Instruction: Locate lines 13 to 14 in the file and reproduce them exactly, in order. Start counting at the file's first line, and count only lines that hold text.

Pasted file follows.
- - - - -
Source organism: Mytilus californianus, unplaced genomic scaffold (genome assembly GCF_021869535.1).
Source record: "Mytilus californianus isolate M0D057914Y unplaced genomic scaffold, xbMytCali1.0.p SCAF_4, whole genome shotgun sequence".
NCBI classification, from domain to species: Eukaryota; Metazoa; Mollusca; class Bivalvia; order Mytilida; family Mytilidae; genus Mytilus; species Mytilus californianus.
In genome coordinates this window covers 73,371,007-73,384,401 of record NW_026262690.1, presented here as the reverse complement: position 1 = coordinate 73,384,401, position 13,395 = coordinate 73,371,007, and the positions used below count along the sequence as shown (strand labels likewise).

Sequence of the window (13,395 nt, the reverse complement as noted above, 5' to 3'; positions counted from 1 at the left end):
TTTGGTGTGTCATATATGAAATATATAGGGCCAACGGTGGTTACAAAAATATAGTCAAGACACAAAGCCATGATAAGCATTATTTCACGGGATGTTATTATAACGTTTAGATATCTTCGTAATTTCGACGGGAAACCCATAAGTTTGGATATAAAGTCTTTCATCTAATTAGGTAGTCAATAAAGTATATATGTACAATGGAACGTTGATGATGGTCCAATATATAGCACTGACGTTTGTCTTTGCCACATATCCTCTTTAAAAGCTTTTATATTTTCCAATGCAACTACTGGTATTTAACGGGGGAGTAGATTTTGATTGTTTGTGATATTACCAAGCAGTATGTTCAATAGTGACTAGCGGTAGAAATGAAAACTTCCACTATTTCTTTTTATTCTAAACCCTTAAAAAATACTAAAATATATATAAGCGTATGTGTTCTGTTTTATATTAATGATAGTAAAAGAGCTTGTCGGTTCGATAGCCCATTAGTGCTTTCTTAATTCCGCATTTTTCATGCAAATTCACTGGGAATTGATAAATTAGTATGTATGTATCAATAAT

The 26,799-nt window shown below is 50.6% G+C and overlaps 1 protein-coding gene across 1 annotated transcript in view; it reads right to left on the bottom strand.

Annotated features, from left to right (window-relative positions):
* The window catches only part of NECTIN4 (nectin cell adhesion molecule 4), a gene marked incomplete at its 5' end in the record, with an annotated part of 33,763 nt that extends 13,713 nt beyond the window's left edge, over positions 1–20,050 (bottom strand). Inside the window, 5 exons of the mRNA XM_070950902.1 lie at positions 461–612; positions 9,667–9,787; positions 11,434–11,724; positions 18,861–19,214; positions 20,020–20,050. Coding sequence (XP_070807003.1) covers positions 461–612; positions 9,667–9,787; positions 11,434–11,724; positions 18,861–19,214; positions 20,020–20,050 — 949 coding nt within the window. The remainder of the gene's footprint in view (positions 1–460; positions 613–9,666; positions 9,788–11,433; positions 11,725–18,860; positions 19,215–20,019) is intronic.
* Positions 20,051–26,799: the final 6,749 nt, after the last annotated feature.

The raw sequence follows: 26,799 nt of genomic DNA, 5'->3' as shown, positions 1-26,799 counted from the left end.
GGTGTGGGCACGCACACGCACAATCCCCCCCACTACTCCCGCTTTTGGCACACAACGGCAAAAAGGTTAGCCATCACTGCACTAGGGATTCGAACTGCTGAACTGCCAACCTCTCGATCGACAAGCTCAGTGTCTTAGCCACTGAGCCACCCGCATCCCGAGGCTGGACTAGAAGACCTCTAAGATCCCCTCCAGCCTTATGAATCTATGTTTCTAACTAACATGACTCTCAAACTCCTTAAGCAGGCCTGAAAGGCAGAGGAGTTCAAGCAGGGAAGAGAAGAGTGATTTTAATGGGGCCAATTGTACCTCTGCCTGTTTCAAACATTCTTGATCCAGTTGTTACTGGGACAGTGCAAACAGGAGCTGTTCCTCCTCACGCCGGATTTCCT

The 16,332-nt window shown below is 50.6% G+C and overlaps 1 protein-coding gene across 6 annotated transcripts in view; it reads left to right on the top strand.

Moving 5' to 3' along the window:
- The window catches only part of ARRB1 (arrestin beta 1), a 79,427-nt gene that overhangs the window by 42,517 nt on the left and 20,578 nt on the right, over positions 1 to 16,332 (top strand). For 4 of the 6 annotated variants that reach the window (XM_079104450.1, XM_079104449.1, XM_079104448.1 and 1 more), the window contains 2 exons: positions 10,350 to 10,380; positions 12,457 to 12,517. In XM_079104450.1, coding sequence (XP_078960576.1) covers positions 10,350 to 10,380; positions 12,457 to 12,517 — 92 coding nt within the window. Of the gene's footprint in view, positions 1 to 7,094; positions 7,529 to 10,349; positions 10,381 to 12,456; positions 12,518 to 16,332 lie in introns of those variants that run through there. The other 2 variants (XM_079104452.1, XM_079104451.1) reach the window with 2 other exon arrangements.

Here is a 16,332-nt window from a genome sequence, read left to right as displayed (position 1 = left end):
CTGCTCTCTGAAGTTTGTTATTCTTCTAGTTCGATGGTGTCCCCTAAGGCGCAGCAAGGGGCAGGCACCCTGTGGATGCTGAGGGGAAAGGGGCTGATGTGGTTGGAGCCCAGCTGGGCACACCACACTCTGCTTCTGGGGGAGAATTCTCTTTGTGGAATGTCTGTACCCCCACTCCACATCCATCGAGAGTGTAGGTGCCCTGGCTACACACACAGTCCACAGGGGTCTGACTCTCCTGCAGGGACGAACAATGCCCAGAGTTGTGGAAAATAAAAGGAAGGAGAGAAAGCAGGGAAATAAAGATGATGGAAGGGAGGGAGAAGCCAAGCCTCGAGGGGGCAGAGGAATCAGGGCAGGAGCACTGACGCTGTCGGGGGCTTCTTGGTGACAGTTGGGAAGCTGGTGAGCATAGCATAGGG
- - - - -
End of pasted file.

The 16,332-nt window shown below is 50.6% G+C and overlaps 1 protein-coding gene across 6 annotated transcripts in view; it reads left to right on the top strand.

Moving 5' to 3' along the window: